• The camera operator starts swearing under their breath, “Holy fuck, you see that shit?” or panicking and yelling variations of “fuck” when all hell breaks loose, usually during the climax. Fairly believable reaction, as the below image from Grave Encounters is an example of:ohfucktonguegraveencounters.jpg
  • A character off-camera can be heard crying and heading towards a meltdown
  • Someone asks, “What… the fuck.. .just happened?”
  • We can see something horrible creeping into the background that the person facing the camera can’t see
  • Someone loses their shit and angrily curses at the camera, or person filming:
  • graveencountersfuckallyall1.jpg
  • Blood or gore splatters onto the camera lens
  • Someone turns to the camera and tells them to “record everything”, no matter what
  • Effective seat-jumping scare that you in no way saw coming (clean up your spilled drink first, then have two sips)

 

...and this is how it's done. (from [REC])

…and THIS is how it’s done (REC).

*actually, one of the two writers/staff that Horror Boom is composed of has the skills and even access to technology needed to do that, but not the time. Last year, a total genius out there (I can find the link if you ask me) made a carefully and cleverly crafted version of Monopoly called Breaking Bad-opoly (or maybe it was Heisenberg-opoly) that was composed of a detailed board, “Chance” cards, everything, all for free, though you needed access to a large-format printer and some decent backing-board to complete it. We really, really want to construct this and the other half of Horror Boom has the skills and tools, but we haven’t had time and that’s on the list first.

**No, this term is not confined to use within the porn industry.

***There’s actually a pretty decent one out there–better than the last three combined, at least it takes a different approach, gets a lot done for such a low-budget, and features a ton more gore (bonus points for nearly all of it being practical) than most found-footage movies–called Chasing the Devil. You can rent it on Amazon for a couple bucks and who knows, may even be on You Tube.

Screen shot 2014-05-23 at 7.51.40 AM

 

Godzilla 2014 VS. The Editing Room – Read The Abridged Script Here!

AARON gets free and makes himself busy realizing the monster is RIGHT BEHIND HIM, UH-OH! He spots BRYAN on a CATWALK just as the KAIJU DESTROYS IT! BRYAN plummets forty feet to the GROUND and despite it being a summer blockbuster, is actually MORTALLY WOUNDED!

BRYAN CRANSTON

(dying)

I know this sounds weird coming from me, son, but you gotta do whatever it takes… to protect your family.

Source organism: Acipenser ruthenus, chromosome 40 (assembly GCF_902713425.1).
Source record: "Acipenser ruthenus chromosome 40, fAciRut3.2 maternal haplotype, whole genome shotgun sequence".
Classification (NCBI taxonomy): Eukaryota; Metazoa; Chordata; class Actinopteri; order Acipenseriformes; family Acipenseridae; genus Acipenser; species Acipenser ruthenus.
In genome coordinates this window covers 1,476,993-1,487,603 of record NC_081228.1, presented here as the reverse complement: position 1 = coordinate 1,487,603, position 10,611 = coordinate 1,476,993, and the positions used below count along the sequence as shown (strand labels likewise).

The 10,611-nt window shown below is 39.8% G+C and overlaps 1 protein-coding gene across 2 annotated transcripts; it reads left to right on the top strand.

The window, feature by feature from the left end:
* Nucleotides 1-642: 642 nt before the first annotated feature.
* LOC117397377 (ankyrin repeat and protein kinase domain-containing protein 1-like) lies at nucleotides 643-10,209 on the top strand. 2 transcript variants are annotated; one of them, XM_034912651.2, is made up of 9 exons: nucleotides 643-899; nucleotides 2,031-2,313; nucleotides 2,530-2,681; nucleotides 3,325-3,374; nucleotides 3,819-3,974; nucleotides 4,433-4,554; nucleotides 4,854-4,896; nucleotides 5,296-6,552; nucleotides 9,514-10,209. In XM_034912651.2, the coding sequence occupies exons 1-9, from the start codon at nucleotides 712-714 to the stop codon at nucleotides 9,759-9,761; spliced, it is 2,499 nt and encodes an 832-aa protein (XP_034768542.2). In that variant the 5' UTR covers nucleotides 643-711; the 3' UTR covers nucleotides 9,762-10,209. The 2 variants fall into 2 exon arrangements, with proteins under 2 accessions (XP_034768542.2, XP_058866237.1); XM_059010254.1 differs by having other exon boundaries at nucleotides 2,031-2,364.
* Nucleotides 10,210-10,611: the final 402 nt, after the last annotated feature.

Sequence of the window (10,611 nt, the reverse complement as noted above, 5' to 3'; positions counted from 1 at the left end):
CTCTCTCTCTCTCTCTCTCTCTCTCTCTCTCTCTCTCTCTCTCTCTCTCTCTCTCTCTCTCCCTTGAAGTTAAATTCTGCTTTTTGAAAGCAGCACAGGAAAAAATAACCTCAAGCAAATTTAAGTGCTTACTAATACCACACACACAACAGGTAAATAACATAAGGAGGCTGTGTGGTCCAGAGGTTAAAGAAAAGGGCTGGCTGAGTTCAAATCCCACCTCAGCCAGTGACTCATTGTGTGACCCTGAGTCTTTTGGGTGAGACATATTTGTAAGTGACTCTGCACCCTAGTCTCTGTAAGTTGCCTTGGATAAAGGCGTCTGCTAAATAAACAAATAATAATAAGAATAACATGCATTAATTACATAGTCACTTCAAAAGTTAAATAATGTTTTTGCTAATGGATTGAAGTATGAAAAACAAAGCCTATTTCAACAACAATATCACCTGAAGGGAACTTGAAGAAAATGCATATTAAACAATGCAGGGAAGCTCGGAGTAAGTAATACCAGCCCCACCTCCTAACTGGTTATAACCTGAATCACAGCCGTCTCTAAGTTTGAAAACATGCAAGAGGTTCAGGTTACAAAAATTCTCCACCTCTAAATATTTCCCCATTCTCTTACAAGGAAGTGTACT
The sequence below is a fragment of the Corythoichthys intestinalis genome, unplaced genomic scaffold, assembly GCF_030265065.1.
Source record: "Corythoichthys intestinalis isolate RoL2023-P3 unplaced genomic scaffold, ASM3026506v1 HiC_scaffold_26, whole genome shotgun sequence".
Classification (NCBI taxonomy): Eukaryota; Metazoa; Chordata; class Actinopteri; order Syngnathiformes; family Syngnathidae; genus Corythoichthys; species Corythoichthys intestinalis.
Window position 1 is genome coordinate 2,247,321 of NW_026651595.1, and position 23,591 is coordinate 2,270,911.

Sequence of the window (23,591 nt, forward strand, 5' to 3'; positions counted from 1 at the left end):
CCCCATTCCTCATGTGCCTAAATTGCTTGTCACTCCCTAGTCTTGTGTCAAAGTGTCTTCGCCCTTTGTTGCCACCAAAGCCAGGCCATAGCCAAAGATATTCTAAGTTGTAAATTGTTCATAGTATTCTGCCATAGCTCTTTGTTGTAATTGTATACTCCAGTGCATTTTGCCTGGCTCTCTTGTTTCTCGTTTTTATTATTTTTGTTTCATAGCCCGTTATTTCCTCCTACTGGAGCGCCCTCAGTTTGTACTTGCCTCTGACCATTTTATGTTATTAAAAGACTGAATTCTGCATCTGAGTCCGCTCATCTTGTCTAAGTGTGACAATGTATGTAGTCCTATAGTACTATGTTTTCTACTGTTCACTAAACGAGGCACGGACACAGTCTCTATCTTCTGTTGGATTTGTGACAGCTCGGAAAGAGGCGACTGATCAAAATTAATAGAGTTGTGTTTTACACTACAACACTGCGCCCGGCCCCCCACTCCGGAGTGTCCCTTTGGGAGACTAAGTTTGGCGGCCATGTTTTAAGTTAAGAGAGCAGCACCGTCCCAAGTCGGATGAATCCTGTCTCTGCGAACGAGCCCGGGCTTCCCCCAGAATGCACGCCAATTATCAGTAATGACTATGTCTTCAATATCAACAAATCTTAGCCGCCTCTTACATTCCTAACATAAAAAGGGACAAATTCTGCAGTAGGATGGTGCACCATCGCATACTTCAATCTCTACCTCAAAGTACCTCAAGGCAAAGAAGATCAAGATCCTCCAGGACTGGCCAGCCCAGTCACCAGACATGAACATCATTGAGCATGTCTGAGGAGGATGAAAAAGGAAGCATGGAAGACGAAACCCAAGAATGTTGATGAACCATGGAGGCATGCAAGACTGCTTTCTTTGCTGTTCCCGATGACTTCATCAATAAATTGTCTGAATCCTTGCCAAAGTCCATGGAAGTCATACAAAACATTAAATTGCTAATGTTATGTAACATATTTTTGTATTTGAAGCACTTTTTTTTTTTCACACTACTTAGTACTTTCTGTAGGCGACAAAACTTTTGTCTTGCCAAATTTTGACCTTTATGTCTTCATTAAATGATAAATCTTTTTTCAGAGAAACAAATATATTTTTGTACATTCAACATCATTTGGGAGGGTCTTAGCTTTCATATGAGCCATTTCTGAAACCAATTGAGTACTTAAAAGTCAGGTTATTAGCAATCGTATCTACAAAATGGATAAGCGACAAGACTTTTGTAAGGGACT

AARON TAYLOR-JOHNSON

Like fail to warn anyone, save anyone, or change anything from happening how it would have anyway?

BRYAN CRANSTON

Oh, fuck you.

(dies)

-From the Abridged Script By Alex W. (on Jun 12th, 2014)

OK, so The Editing Room didn’t like it as much as we did, but the script is hilarious (and we admit, makes some good points). Also, look for at least one other Breaking Bad reference besides the one above! Click below to check it out and get a good laugh.

Godzilla 2014: The Abridged Script | The Editing Room.

Theatrical Trailer for “Ju-on: The Beginning of the End (Ju-on: Owari No Hajimari)” Is Creepy As Hell

So, we STILL cannot find one with English subtitles for the dialogue. If you’re a Ju-on/Grudge fan, though, you don’t really need to know the translation; it’s still scary as hell:

Sadly, we can also find no evidence that Takako Fuji is in the movie (as Kayako). We’re keeping our fingers crossed that she at least shows up in a flashback. She pops up in this quick teaser, though, which also sends chills down our spines…

What is this Ju-On “reboot”, you ask? Well, it has to be better than the Grudge 3. Anyway….  take it away, general press release:

The film was first announced at a press conference held at Akagi Shrine in Tokyo on February 26, 2014, following a spirit cleansing ceremony at the shrine. Filming began soon thereafter on March 4, 2014. Beginning of the End is set to premiere on June 28, 2014 in Japan.

Unlike the previous two installments, White Ghost and Black Ghost, this film focuses on the deceased Saeki family and its curse. An elementary school teacher named Yui (Nozomi Sasaki) visits the home of a boy named Toshio Saeki (Kai Kobayashi) who’s been absent from school for a long period of time. When she arrives, she re-lives the horrifying events that occurred in the Saeki household 10 years earlier.

Screen shot 2014-06-19 at 5.18.49 AM

Again, no evidence of Fuji-san, and they even replaced the long-time veteran actor Takashi Matsuyama, who played shitty, homicidal jealous husband, Takeo. They even used him in Grudge 3 (insert my own croaking noise here), while they re-cast Kayako for that one. OK, I can see not using the same Toshio, for the obvious reasons that the actor is human and therefore doesn’t look like a little boy anymore. But Kayako and Takeo?